USA – 23andMe, a genetic testing company, has announced that its prostate cancer risk test has been approved by the Food and Drug Administration.

It’s 23andMe’s third cancer risk report approval; the company also has tests for genes that predict breast and colorectal cancer risk.

The test looks for a specific mutation on the HOXB13 gene that has been linked to an increased risk of prostate cancer.

According to one study, men with the G84E variant have a threefold increased risk of developing prostate cancer than men without the mutation.

According to 23andMe, the variant affects about one in every 70 people of European descent.

According to the company, the prostate cancer risk report is not yet available to 23andMe customers. Customers will be able to opt-in or opt-out of seeing their results.

Those who choose to watch it will also have access to an “educational module” that will teach them how to interpret the results.

In 2018, 23andMe received its first FDA approval for a cancer risk screening test, when the agency approved its tests for three BRCA1 and BRCA2 gene mutations.

The mutations are linked to an increased risk of prostate cancer, ovarian cancer, and breast cancer.

However, those specific mutations are not the most common mutations linked to those cancers in the general population; rather, they are most common among people of Ashkenazi Jewish ancestry.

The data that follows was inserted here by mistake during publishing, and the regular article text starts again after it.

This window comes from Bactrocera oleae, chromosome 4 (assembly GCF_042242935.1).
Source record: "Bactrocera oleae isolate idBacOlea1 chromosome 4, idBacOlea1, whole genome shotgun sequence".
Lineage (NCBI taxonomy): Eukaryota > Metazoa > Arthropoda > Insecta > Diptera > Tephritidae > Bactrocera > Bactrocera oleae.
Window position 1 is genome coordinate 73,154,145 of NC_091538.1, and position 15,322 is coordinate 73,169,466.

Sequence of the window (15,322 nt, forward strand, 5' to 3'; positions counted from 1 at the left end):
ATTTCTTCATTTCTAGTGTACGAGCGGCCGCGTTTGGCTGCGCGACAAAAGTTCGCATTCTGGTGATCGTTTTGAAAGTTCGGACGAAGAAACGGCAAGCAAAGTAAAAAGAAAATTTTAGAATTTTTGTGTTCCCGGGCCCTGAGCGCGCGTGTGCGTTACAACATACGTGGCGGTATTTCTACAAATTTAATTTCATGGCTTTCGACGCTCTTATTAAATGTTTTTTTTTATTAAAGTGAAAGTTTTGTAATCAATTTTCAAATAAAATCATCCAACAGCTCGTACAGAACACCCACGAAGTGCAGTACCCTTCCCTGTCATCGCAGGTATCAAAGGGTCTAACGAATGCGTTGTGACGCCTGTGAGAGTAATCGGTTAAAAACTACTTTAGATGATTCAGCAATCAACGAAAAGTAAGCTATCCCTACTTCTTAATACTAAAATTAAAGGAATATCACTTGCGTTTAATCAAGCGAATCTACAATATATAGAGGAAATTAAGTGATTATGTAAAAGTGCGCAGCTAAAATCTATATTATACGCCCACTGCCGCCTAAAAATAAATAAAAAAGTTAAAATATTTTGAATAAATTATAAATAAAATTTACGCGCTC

They can provide some information to 23andMe customers, but they cannot rule out other mutations linked to those cancers.

The FDA approved the company’s test for genetic variants linked to a hereditary colorectal cancer syndrome in early 2019. This type of cancer accounts for only about 5% of all colorectal cancers.

Prostate cancer is one of the most common types of cancer in men in the United States. According to the CDC, 13 out of every 100 men will develop prostate cancer during their lives, and two to three men will die as a result of the disease.

Although age is the most common risk factor for prostate cancer, African American men and those with a family history of the disease are also at increased risk. People of Northern European ancestry are more likely to have the G84E mutation.

Last year, the direct-to-consumer genetics testing company went public via a merger with a special purpose acquisition company, a popular method of public exit for digital health startups.

In October, 23andMe announced the acquisition of Lemonaid Health, a telehealth and online prescription platform.

The deal, which closed not long after it was announced, was marketed as a move into primary care, with genetic testing used to provide preventive care.

Other genetic testing companies include Invitae, which announced plans last year to scoop up digital health record company Ciitizen, and Ancestry, which received two FDA 510(k)s of its own in August 2020.

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